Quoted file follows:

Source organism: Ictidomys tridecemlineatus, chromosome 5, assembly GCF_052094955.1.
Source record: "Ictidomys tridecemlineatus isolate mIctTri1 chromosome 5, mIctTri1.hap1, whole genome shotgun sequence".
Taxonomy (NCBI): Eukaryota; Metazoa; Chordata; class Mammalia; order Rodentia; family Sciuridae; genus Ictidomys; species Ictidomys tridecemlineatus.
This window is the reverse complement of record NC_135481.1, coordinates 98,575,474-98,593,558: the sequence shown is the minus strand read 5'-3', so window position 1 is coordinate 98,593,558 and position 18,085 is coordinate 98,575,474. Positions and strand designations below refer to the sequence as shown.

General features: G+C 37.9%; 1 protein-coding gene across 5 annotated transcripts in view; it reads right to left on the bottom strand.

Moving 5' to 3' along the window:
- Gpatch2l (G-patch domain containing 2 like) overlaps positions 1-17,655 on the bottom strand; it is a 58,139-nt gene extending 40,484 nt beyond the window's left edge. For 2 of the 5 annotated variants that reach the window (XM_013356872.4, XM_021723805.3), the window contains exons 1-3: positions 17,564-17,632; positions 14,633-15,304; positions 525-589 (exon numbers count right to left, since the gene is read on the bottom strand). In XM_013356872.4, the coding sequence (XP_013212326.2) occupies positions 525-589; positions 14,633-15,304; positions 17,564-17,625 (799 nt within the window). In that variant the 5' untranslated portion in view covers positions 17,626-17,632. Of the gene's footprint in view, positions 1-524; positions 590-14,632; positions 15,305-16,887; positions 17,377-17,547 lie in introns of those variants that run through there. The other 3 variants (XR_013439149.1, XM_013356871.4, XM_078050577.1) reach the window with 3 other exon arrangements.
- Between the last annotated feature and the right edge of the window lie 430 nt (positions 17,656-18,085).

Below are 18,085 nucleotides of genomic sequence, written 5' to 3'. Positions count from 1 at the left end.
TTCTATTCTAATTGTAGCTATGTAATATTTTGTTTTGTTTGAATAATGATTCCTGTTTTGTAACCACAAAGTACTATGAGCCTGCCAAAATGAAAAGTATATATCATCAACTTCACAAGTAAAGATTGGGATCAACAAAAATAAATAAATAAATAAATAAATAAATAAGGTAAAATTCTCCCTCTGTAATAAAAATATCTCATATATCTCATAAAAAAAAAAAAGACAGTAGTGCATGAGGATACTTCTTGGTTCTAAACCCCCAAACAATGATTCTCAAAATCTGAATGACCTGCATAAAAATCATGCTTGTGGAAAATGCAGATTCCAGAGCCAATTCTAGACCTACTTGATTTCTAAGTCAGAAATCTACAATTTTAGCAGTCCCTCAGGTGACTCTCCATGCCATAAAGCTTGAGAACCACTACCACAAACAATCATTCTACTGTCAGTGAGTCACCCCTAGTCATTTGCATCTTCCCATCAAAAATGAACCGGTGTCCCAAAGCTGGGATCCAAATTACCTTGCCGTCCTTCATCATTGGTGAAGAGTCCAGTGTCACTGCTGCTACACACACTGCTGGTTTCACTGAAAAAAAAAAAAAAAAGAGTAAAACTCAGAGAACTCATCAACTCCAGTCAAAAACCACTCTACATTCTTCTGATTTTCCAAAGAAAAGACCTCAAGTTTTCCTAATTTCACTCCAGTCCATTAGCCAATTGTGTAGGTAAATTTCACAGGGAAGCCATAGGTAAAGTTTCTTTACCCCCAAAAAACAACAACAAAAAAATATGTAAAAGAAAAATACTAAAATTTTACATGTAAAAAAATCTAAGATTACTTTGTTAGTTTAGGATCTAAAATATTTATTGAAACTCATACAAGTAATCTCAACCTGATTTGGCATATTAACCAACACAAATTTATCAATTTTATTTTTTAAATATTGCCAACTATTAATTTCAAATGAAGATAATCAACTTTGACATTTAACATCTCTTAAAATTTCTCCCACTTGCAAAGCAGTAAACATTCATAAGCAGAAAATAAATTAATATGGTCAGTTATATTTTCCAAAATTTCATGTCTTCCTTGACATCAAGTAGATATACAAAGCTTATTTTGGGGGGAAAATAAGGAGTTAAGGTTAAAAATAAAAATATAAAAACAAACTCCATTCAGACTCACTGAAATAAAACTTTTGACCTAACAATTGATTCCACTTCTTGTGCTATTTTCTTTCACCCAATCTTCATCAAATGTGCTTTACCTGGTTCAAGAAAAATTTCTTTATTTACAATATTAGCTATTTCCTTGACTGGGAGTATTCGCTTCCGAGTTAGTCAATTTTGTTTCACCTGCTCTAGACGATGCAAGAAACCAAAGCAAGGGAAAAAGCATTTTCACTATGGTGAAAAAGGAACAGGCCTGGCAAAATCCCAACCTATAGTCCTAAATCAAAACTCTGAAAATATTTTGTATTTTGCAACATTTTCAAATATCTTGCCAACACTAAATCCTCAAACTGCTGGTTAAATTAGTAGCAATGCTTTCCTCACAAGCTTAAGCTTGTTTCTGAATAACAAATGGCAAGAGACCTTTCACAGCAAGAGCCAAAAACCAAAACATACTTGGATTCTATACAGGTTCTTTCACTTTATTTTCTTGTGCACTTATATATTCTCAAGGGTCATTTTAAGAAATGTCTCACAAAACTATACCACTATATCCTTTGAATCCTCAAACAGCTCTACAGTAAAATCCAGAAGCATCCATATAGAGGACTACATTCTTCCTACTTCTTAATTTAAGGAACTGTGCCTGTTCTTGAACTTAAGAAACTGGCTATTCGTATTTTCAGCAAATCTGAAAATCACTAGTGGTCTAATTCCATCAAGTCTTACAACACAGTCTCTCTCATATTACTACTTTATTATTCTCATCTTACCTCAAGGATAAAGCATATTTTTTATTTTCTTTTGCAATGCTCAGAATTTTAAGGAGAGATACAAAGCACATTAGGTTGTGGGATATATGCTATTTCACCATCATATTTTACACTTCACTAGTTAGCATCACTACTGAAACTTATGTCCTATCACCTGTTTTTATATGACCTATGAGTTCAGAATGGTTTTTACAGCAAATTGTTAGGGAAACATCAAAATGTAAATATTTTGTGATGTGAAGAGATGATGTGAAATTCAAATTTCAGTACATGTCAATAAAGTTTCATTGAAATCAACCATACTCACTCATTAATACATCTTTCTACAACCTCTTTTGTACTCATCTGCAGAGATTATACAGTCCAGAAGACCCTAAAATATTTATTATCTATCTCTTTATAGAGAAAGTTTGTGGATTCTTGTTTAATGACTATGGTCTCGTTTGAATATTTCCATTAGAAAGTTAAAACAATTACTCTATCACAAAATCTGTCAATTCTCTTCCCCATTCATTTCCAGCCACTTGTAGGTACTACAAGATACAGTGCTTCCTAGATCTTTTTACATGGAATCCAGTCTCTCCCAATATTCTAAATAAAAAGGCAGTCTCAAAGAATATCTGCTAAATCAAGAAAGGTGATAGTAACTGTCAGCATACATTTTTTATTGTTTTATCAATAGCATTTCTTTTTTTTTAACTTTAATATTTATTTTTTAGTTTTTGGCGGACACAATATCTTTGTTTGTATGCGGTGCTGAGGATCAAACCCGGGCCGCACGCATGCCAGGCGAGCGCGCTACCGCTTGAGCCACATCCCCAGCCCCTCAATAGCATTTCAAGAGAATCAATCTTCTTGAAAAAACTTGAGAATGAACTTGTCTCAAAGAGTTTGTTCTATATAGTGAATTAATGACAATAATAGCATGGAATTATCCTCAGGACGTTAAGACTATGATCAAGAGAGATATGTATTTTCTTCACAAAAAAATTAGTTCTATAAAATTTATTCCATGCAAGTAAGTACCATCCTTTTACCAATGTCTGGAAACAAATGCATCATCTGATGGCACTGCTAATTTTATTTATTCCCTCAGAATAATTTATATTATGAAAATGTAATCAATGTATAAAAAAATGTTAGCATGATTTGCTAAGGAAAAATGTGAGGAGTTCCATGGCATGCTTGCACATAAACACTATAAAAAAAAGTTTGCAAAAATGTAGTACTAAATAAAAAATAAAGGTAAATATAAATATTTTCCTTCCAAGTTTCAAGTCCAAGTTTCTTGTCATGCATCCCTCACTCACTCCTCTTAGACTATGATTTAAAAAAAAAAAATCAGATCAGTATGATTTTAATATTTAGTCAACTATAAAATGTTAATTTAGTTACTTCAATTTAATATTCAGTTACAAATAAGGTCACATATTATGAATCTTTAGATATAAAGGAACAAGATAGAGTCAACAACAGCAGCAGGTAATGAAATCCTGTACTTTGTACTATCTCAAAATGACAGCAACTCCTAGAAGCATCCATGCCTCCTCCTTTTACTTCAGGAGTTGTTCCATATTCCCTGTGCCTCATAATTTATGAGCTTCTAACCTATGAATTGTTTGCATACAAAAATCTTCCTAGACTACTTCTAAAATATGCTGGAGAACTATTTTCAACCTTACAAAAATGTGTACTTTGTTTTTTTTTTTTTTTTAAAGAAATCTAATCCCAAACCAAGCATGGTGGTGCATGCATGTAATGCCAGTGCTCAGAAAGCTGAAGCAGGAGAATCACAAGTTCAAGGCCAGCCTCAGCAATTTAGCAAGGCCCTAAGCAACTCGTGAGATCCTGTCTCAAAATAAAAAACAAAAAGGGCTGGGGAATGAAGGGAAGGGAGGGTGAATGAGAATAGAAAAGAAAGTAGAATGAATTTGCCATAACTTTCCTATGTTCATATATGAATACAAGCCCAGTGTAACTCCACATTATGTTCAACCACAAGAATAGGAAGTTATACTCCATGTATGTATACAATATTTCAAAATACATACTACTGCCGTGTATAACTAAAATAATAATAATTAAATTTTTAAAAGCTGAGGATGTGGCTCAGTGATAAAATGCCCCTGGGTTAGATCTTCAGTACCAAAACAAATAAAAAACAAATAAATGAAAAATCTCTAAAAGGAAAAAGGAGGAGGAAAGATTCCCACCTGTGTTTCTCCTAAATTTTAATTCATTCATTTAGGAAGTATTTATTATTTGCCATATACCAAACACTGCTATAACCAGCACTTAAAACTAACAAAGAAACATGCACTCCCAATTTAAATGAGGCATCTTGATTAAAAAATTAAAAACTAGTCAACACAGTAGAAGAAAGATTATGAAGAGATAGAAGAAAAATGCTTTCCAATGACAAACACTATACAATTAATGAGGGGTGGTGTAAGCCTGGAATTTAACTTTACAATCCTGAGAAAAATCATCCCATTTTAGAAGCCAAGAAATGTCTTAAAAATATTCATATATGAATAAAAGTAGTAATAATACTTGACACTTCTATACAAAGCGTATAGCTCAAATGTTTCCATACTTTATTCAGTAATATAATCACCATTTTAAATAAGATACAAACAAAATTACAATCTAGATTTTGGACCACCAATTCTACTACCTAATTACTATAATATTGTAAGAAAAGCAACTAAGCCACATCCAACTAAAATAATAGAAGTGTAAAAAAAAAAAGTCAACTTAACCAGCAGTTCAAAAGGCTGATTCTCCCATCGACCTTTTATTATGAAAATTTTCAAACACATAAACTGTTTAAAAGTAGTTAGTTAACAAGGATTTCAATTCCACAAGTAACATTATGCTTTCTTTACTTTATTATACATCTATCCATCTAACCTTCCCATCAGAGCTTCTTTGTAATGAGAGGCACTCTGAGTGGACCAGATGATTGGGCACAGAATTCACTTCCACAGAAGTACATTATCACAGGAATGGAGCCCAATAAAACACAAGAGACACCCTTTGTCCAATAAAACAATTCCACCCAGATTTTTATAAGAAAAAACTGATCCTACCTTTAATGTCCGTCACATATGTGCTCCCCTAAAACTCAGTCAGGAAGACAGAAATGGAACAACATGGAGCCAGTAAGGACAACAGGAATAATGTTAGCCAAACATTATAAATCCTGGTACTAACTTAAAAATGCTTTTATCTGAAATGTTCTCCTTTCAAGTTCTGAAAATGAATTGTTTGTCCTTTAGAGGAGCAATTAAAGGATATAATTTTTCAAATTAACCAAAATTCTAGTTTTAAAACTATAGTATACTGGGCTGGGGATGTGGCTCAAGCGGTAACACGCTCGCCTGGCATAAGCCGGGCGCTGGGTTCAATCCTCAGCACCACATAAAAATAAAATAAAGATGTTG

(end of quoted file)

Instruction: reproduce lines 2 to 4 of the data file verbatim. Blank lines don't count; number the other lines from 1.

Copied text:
Source record: "Ictidomys tridecemlineatus isolate mIctTri1 chromosome 5, mIctTri1.hap1, whole genome shotgun sequence".
Taxonomy (NCBI): Eukaryota; Metazoa; Chordata; class Mammalia; order Rodentia; family Sciuridae; genus Ictidomys; species Ictidomys tridecemlineatus.
This window is the reverse complement of record NC_135481.1, coordinates 98,575,474-98,593,558: the sequence shown is the minus strand read 5'-3', so window position 1 is coordinate 98,593,558 and position 18,085 is coordinate 98,575,474. Positions and strand designations below refer to the sequence as shown.